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Building a new home, room addition or remodeling in a floodplain

Building a new home, room addition or remodeling in a floodplain

The idea of living close to a body of water- the ocean, a lake, a river or a stream- has great appeal to many people. Whether you’re into surfing, boating, fishing or good old relaxation, there’s nothing like having a home nearby water. Unfortunately, living close to water does carry the risk, however remote, of flooding. It’s a risk that many people are willing to take, but it comes at a price.

The federal government has been involved in floodplain management since the 1800s. Back in the 1920s and 1930s, the approach was to build large structures such as dams and levees for flood protection. By the 1960s, this single-minded approach was called into question as flood losses continued to mount, despite the number of flood control structures in place.

As a result, the National Flood Insurance Program (NFIP) was created in 1968, which had several results:
(1) it transferred the cost of private property flood losses from taxpayers to floodplain property owners through flood insurance;
(2) regulations were put in place for the first time governing development and construction in floodplains;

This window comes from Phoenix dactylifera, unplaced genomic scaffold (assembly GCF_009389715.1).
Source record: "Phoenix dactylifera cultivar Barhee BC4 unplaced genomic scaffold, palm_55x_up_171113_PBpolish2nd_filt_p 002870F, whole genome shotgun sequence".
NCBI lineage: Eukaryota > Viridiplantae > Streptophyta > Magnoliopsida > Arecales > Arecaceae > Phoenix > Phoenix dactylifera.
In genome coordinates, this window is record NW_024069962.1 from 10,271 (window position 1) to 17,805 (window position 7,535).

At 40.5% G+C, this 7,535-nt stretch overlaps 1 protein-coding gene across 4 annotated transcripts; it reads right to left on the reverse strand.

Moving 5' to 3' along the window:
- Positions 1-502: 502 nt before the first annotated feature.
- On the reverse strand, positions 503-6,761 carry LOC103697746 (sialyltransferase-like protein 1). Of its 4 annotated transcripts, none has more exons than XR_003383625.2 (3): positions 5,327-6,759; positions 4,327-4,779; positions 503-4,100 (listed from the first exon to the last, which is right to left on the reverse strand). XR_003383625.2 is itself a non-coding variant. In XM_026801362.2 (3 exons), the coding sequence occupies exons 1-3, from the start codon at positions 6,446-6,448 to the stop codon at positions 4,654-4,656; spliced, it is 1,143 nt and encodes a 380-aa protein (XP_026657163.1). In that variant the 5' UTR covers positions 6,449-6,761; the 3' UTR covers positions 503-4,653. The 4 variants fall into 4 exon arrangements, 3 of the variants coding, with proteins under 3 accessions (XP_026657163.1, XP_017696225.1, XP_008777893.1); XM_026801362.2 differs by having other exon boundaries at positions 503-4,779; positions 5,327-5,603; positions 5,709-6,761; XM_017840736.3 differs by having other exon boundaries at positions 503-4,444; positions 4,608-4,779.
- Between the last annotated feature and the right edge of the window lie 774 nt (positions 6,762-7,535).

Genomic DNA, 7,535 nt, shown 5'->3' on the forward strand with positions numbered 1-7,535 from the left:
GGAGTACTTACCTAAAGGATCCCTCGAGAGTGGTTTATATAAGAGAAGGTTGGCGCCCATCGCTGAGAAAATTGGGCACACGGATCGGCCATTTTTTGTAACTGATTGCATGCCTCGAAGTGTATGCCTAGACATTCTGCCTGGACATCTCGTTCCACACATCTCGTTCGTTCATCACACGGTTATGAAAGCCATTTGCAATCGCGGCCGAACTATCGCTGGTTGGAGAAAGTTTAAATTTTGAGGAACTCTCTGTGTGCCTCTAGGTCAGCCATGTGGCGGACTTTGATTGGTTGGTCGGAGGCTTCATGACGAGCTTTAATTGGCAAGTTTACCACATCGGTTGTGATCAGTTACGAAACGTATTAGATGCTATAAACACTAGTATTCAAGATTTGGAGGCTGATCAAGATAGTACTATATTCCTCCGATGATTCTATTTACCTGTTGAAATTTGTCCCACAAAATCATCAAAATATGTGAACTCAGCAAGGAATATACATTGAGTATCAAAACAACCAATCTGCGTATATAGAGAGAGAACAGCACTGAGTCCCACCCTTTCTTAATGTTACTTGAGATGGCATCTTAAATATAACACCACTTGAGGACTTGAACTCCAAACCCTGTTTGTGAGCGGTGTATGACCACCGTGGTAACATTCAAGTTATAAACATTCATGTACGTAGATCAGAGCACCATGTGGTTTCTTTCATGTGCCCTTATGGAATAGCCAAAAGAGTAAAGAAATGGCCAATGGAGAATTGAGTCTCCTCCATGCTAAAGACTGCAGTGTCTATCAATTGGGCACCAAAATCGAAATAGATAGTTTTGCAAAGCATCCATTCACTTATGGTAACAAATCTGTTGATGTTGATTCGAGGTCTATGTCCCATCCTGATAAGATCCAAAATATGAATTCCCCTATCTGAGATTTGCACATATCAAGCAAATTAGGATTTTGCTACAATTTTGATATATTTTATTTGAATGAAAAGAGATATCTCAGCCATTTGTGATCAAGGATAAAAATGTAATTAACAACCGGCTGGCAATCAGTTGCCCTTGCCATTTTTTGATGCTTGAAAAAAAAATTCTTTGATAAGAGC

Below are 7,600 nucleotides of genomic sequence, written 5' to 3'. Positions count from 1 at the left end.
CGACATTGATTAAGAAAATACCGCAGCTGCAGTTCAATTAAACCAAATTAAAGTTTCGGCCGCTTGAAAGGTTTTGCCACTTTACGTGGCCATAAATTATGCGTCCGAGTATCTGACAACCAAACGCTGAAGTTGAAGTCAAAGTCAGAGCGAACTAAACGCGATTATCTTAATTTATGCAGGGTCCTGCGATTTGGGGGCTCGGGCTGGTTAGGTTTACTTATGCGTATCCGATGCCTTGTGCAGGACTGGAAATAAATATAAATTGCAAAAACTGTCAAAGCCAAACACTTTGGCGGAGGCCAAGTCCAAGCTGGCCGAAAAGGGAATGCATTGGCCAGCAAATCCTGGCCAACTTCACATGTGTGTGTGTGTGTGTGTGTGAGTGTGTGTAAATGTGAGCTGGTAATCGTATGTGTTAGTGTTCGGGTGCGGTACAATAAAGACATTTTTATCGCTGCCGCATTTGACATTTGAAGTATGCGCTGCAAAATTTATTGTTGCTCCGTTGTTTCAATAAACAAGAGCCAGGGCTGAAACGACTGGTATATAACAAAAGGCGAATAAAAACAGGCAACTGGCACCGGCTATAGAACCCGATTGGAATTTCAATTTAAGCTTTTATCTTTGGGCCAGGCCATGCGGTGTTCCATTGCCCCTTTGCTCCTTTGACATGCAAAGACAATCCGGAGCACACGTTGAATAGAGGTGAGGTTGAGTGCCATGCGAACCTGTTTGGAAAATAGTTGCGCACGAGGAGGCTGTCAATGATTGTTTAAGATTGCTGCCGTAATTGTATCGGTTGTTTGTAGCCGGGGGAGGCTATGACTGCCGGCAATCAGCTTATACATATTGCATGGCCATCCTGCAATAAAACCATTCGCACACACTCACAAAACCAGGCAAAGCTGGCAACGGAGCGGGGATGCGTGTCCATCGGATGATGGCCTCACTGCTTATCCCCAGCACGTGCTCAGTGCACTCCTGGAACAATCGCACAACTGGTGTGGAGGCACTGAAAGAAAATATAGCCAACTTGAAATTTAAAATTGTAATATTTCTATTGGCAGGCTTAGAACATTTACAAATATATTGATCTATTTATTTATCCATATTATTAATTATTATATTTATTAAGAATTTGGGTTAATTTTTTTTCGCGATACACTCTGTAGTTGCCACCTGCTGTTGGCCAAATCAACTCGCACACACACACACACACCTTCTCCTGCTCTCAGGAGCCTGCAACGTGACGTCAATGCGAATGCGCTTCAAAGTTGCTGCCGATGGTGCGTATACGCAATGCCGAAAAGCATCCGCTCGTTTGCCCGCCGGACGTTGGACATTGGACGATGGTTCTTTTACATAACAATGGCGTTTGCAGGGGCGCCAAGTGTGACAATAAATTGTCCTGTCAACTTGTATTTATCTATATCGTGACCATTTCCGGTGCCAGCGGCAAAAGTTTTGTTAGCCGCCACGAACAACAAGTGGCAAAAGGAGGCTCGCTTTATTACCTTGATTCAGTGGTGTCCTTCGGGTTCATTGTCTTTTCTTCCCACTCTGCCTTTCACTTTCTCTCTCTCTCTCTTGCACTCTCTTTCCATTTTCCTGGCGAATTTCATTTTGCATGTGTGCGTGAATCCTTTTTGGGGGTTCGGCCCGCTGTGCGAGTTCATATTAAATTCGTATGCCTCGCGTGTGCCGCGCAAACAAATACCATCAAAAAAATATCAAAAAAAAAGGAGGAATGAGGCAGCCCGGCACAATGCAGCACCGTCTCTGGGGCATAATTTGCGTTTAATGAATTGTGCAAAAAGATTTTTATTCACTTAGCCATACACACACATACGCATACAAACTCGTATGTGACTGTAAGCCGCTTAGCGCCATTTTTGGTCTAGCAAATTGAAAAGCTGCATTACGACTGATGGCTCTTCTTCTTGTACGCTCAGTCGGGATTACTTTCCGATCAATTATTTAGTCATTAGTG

(3) A floodplain mapping program was undertaken to determine the areas at greatest risk for flooding.

Initially, participation in the NFIP was voluntary. As a result, very few communities joined, and the cost to the taxpayer of disaster relief was as high as ever. To remedy this, Congress passed the Flood Disaster Protection Act in 1973, which required that buildings in flood hazard areas have flood insurance as a condition of federal aid or federally-insured mortgage loans. Many more communities joined the NFPA as a result. In 1979, responsibility for administering the NFIP was transferred to the newly created Federal Emergency Management Agency (FEMA).

To date, FEMA has identified through mapping most parts of the country at greatest risk for flooding. These so-called Special Flood Hazard Areas (SFHAs) are shown on Flood Insurance Rate Maps (FIRMS).

What does this mean to you as a homeowner? If you’re planning a major construction project- whether it be a new home, room addition or remodel- your first step should be to determine whether your community participates in the NFIP. The answer is most likely yes, because of the severe sanctions (such as ineligibility for flood insurance or federal disaster relief) that the NFIP can impose on communities that do not participate.

Second, you should find out whether your planned construction site is in a floodplain. Your local building authority can look this up for you, or you can look it up yourself on the FEMA website: http://hazards.fema.gov. If you are in a floodplain, it then becomes critical to determine the Base Flood Elevation (BFE) for your proposed construction site. The BFE is the computed elevation to which floodwater is anticipated to rise during a flood which has a 1% chance of occurring in a given year. In some areas, the BFE has already been determined; in other areas, you will have to hire a qualified civil engineer to determine the BFE. The reason the BFE is critical is that, according to NFIP regulations, the finished floor level of new construction must be at or above the BFE.